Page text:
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Metalepsis Loyal user 232 Posts 
I have recently become very interested in this principle, it is strange how people have more trouble understanding this than convergence. Remarkable. Anyway, one of my new favs is 'The angel may shuffle but the devil still deals'. Anybody else have favourite GP tricks?
M 

Scott Cram Inner circle 2615 Posts 
In no particular order:
"Aunt Mary's Terrible Secret" by David Williamson (available in a book of the same name) "Best Bet Yet" by Terry LaGerould (From "A Magical Baker's Dozen", available via Lew Brooks) "Please Don't Match" by Terry LaGerould (unpublished)  In this effect, the spectator shuffles the deck, takes out 7 cards, and shuffles them. These cards are torn in half, and then these 14 halves are shuffled together. This halfcard stack is placed into the performer's pocket (examined previously), and he pulls cards from the pocket one by one, betting that he'll never pull out the remaining half of any card that was previously pulled. The performer always wins the bet. 

rgranville Elite user Boston area 460 Posts 
While I know several effects based on the Gilbreath Principle, and I know it is "a thing of terrifying beauty," I don't precisely know the exact principle itself. Where can I find a write up defining and detailing the Gilbreath Principle?
:carrot: 

Metalepsis Loyal user 232 Posts 
College Math Journal: Volume 31, Number 3, Pages: 173177 2000 Modeling Mathematics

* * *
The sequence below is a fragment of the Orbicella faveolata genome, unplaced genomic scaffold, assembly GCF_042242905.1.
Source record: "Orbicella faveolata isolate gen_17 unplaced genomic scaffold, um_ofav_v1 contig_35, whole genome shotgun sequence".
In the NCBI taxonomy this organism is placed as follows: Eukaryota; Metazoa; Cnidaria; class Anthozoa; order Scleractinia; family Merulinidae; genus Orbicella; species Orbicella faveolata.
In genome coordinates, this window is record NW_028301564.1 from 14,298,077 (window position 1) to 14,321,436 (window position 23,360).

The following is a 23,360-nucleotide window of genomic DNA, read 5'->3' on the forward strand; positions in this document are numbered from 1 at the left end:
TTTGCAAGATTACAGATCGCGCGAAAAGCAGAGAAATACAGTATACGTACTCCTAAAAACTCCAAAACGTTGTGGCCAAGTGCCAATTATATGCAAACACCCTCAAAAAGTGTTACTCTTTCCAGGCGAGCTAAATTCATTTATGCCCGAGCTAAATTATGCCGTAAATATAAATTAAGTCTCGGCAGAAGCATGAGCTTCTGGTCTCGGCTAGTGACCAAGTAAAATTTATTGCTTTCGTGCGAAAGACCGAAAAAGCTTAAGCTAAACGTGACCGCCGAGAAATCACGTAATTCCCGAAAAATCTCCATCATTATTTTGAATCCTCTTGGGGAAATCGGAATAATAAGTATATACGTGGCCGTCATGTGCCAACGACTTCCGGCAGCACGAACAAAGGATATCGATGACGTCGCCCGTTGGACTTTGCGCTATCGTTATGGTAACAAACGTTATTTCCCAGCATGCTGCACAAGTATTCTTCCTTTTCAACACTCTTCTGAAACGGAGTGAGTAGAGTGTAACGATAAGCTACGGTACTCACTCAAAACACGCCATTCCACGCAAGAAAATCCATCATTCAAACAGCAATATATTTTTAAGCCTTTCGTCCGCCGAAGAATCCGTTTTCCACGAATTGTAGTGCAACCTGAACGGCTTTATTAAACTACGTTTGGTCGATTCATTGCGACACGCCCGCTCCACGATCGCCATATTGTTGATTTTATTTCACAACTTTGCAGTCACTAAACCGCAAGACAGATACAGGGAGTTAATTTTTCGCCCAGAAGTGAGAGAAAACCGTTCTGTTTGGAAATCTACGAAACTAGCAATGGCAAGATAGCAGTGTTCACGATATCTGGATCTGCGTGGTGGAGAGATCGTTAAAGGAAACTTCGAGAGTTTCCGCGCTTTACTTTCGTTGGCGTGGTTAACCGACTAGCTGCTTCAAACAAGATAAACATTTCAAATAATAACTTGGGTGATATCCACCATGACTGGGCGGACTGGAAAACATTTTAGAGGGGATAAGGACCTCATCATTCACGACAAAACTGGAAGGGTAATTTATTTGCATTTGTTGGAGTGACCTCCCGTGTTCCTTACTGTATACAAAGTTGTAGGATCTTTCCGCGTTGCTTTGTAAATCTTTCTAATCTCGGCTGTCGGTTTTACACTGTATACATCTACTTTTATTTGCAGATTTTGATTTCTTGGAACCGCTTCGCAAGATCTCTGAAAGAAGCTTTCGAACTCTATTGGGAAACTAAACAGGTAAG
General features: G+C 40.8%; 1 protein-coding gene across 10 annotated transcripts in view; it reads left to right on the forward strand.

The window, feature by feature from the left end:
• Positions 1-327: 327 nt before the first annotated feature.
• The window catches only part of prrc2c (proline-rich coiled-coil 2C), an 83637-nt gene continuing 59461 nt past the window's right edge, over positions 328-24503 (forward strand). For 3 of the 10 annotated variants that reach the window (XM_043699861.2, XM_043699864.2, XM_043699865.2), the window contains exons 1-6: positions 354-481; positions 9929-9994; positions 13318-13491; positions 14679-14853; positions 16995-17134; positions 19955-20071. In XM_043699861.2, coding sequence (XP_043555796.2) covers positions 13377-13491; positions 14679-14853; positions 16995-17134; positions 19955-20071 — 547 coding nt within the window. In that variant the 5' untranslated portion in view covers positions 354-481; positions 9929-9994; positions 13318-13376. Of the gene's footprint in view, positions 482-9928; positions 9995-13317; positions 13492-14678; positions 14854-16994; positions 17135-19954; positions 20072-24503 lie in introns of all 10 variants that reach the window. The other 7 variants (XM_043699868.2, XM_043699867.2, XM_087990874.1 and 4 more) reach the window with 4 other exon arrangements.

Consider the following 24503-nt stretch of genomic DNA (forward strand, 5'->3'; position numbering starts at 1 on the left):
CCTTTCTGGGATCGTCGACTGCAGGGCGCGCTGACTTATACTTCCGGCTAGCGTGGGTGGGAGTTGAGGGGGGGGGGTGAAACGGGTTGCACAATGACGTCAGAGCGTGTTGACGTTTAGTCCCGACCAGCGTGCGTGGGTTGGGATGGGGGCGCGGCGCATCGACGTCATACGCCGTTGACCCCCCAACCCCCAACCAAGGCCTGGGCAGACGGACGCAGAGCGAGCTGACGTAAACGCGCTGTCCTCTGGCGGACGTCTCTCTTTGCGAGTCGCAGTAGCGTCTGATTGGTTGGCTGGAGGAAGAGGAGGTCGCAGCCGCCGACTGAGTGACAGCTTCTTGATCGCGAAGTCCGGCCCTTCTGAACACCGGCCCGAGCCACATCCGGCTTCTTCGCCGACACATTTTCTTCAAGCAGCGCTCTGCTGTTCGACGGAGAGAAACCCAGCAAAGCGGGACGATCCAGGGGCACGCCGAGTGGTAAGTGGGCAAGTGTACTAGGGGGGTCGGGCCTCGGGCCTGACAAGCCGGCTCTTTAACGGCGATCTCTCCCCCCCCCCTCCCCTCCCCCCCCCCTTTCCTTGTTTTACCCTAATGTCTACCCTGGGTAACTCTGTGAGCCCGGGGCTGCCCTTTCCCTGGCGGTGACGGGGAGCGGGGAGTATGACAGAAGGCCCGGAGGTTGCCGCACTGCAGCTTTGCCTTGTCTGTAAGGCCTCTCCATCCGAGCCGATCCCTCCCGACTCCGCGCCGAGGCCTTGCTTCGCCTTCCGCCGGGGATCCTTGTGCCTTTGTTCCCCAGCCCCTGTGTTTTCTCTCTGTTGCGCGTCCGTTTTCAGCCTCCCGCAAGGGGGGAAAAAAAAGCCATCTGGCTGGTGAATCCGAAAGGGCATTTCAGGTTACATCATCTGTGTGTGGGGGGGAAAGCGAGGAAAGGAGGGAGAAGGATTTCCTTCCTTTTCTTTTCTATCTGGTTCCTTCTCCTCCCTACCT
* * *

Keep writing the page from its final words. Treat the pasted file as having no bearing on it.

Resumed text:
With Playing Cards Martin Gardner If you want some homework! faculty1.coloradocollege.edu I will look for better explanations...although using coloured balls in tubes is a good way to explain it visually (ask me for details if you like). Are you looking for academic formal analysis or a (mathematically speaking) laymans explanation? Our own Jim Morton has offered to email anyone a PDF on the subject in a previous thread: http://www.themagiccafe.com/forums/viewt......2&38 Which also has some great tricks listed already for this topic, still even though I found that I wanted to start a new thread and hear what people think (maybe someone has changed their mind...or there are new people unaware of the beauty). M 

Hushai Veteran user St. Louis, Missouri, USA 388 Posts 
I am hoping that Phil Goldstein will in fact publish his longawaited book on Gilbreath before I am too old to shuffle a deck of cards. If it is anything like as clear an explanation of Gilbreath as "Redivider" was of Rusduck, all of us like rgranville and me who are still not sure we understand Gilbreath will rejoice. "Redivider" was wonderful  the right mix of theory and effects for a nonmathematical layperson like me.


rgranville Elite user Boston area 460 Posts 
But I do have a mathematical background. I have asked Jim Morton for his writeup. I'm still looking for a precise definition of the principle.
:cucumber: 

EmmanuelM New user 24 Posts 
Quote:
I'm still looking for a precise definition of the principle. Well, the scientific literature about this principle quote the Linking Ring article by Gilbreath ! I found some references about the Gilbreath principle not for any real use, but as a test for inductive theorem prover programs : Gilbreath's principle is at the same time easy to formalize, and nontrivial when you want to convince someone that your prover has "found something" that was "neither written in the rules nor in the prover", I guess. You can find such a reference in : www.cs.utexas.edu which starts with : Quote:
A Mechanical Checking of a Theorem About a Card Trick 

Metalepsis Loyal user 232 Posts 
Quote: